Delivering the right learning solution begins by looking at the data

Designing meaningful learning – data-driven approach creates more relevant and sustainable learning experiences

Author

Michelle Verburg, MA

Building a collaborative partnership was vital to the design and development of the Foothills Medical Centre’s (FMC) Leadership Development Program for patient care managers and unit managers from across various departments. When working with the FMC Senior Leadership Team to co-create this customized program, open dialogue was key to building a relationship of trust and collaboration. Last fall, we shared how the data from the diagnostic self-assessment tools was used to encourage the learners to identify potential areas for improvement prior to the beginning of the program. We will now highlight how this data was influential in selecting the right program elements for the context and the learners.

Data-driven program design

Designing a custom leadership development program is a complex undertaking and requires a significant amount of data to make informed design decisions. As part of the needs assessment phase, we collected various data points related specifically to FMC’s context, such as the strategic plan, existing leadership competencies, current continuous improvement initiatives, as well as current research connected to the healthcare industry and leadership development. In addition, before designing the learning program, we had the opportunity to identify developmental trends across both patient care managers and unit managers using the collated data from all of the individual assessments. This data helped the design team validate the learning needs and the opportunities for growth amongst the two cohorts (63 learners) as well as select the relevant subjects that would be explored throughout the program.

Sustain results: spaced-learning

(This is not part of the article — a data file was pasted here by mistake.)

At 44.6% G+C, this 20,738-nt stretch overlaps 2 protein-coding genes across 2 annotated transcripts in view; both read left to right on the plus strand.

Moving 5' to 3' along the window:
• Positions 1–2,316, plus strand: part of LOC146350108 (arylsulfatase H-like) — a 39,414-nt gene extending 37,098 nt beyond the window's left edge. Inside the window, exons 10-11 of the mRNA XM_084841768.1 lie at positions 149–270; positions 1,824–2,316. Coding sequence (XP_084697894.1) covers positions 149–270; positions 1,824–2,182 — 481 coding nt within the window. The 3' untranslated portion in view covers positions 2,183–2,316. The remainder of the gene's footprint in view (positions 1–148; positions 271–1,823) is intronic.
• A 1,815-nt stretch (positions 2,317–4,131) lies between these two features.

To ensure the greatest return on investment for FMC and the learners, the program design was layered into blended workshops over a 4-month period. Research indicates that designing “longitudinal” learning solutions increases the likelihood that learners will change and improve, and therefore will ultimately affect the entire system and sustain the learning. Spaced-learning increases learning transfer because the brain requires time to consolidate new knowledge from short-term to long-term memory. To foster an environment of continuous learning, alumni from the program, along with members of Senior Executive Team, are connecting this month to explore a new subject related to building better teams within healthcare.

Learning Teams: peer coaching network

As another mechanism used to increase the longevity of the learning experience and foster accountability, peer coaching teams (learning teams) were integrated within the program design. These learning teams connected during the workshops and, more importantly, between the workshops, to reinforce the learning from the program. Informed by the respective development plans of each member, the learning teams met to discuss their progress and challenges in pursuing their identified developmental goals. They productively challenged each other to apply program principles in real-time organizational situations, provided supportive feedback, and reinforced the focus on their development on a continuous basis. This maintained a linkage with the program and a connection with the learning community. To learn more about this process, consider reading an article in our archive.

Summary thoughts

Designing and delivering a relevant and practical leadership development program is an iterative process and evolves as more information is uncovered. In our next article, we will explore how data and feedback is collected during the delivering of FMC’s Leadership Development Program and how this data influenced the program design for the new cohort currently being delivered.

In reflecting on the FMC Leadership Development Program, the Senior Leadership Team at the Foothills Medical Centre offered these thoughts:

“Management of complex healthcare environments requires a combination of effective decision-making skills, strong leadership abilities, and an advanced educational foundation. This formal leadership training is an essential component necessary for addressing challenges and opportunities of healthcare in the 21st century.

In partnership with the Executive Education team of the respected Haskayne School of Business, and the FMC executive team, the program was ingeniously designed and customized to incorporate both a personal and cohort-based learning journey. The joint effort between AHS and the University of Calgary was paramount to the success of the program and provided an academic foundation to the practical aspect of the program. Leadership development is of the utmost importance to achieving our vision and mission, and to living our values whereby patient-and-family centered care is at the heart of everything we do.”